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Circa Waves on how ‘unprecedented times’ shaped the sound of their new album

Ahead of releasing 'Never Going Under', frontman Kieran Shudall tells Rolling Stone UK about the darker themes to their fifth album

By Nick Reilly

Circa Waves (Picture: Press(

As Circa Waves gear up to release their fifth album, the Liverpool group have spoken about how fatherhood and global threats influenced their latest record.

The indie group return tomorrow with Never Going Under, which contains some of their most contemplative material to date. While the group’s guitar-pop sound remains as recognisable as ever, tracks such as lead single Hell on Earth sees them take aim at corrupt and lying politicians.

Speaking to Rolling Stone UK, frontman Kieran Shudall explained how the magnitude of global events proved inescapable on their latest record.

“I enjoy making music that is going to be great live and I’ve always loved bands like MGMT, but their lyrics aren’t always happy all the time,” he explained.

“Every week it feels like there’s something new to be scared of, whether it’s the threat of global war or another pandemic. I don’t want it to be too sad but it’s hard to avoid that stuff. These times feel unprecedented in how mad they are, really. It was just hard not to write about that.”

Shudall went on to explain how the fears were exacerbated when he began to consider what the future could look like for his young son.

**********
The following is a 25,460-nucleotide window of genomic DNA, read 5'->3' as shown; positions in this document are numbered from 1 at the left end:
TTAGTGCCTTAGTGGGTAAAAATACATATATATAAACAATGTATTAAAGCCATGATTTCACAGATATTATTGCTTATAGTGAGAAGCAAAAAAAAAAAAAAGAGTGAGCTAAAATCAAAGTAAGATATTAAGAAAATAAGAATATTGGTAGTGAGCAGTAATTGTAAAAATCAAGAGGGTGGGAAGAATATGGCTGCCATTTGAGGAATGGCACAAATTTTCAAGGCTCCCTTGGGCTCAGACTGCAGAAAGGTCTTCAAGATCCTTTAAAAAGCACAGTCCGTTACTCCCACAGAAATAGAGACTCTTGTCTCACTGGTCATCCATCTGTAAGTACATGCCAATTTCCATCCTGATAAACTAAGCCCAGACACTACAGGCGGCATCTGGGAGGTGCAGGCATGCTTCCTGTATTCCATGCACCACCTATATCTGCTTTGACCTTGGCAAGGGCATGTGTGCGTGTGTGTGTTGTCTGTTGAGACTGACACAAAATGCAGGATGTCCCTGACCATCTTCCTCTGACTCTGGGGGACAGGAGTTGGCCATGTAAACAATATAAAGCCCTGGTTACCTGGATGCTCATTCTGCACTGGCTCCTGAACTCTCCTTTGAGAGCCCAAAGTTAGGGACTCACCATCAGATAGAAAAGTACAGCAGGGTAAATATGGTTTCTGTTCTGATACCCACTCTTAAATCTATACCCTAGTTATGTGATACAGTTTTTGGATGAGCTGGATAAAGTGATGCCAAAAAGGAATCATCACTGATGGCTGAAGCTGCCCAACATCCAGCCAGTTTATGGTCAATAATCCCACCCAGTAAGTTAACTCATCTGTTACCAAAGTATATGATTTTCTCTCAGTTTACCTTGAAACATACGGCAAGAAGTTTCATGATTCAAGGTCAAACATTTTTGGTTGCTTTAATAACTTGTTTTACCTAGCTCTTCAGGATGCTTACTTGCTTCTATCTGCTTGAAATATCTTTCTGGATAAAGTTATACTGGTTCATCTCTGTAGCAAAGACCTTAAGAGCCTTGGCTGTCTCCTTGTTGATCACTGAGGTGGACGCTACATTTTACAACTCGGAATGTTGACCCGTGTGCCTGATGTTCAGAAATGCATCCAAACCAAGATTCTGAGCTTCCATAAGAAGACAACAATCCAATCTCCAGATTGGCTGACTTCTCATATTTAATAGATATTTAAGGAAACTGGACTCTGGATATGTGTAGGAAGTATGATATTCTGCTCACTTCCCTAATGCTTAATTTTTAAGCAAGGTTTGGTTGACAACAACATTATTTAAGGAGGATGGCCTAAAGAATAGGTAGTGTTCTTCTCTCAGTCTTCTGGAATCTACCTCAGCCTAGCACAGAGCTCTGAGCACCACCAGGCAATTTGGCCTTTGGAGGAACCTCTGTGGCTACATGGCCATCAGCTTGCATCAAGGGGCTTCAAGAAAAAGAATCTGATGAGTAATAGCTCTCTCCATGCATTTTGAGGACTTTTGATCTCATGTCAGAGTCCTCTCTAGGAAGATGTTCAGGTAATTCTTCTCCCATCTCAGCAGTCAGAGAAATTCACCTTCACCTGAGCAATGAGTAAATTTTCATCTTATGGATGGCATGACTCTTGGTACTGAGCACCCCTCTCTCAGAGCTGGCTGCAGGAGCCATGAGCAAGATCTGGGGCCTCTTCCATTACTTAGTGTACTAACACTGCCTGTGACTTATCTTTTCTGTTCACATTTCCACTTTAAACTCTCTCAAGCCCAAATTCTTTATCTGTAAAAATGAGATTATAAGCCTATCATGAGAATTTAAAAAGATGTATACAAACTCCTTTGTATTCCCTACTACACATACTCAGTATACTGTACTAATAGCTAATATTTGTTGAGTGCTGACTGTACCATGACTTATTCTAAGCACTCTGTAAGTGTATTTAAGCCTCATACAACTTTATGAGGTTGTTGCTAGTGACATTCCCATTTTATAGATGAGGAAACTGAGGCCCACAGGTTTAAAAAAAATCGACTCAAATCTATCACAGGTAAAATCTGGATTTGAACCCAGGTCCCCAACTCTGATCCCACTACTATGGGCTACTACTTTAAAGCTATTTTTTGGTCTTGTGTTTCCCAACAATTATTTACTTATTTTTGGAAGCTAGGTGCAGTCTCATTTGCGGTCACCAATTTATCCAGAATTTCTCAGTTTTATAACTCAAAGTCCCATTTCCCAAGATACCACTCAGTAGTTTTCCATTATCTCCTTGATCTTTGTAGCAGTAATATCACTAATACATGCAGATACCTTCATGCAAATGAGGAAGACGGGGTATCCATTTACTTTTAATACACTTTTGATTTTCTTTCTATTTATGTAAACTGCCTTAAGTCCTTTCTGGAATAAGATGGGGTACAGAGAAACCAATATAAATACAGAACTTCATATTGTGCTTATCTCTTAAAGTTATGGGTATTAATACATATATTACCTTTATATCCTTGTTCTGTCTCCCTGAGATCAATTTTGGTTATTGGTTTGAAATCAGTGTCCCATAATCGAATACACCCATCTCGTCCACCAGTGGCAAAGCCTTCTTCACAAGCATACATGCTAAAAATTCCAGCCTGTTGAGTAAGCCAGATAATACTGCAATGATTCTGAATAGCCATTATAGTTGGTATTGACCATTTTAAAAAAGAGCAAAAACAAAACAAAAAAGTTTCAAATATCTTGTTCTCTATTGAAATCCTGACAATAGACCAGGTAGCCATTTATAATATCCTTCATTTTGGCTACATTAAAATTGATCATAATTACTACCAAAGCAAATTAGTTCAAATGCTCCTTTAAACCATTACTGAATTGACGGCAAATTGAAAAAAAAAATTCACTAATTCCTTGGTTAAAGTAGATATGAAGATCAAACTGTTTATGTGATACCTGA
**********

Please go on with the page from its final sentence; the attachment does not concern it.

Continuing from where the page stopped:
“All your emotions are heightened when you’ve got a kid,” he said. “I can see life through my eyes, but I can also the excitement he has for simple things like a Christmas tree, he’s just flipping out! It makes me love life more having a child, but it also makes me think about things such as social media and climate change. What are they going to be like in 15 years when my son is 18? Who the fuck knows what is going to happen? It must be so difficult to be a kid right now with social media.”

But when it comes to finding positivity amongst the darkness, Shudall explained that playing with Circa Waves constantly proves to be one of the biggest antidotes.

“Getting into a room and playing loud rock and roll music has to be one of the most cathartic things to do on the planet,” he said.

“We were all in unsuccessful bands for loads of years before this, so we’d be doing it regardless of this band being successful. It’s in our DNA now, we are just obsessed with playing music and hearing people sing the songs you write in your house is incredible. There’s nothing better.”

And while the album itself shouldn’t be described as a Covid album, according to Shudall, he admits that the desire to play live during lockdown means they’ve created an album tailor-made for their upcoming UK and European tour.

“I definitely think I manifested this record in lockdown,” he says.

“I was writing songs where I thought this is going to be fucking awesome when we play it in a big room. I wanted to push the production in a more bombastic way too. I wanted to loosen the shackles, so there’s a lot more guitars and that’s probably because of my desire to get out and play live. We just can’t wait to do it.”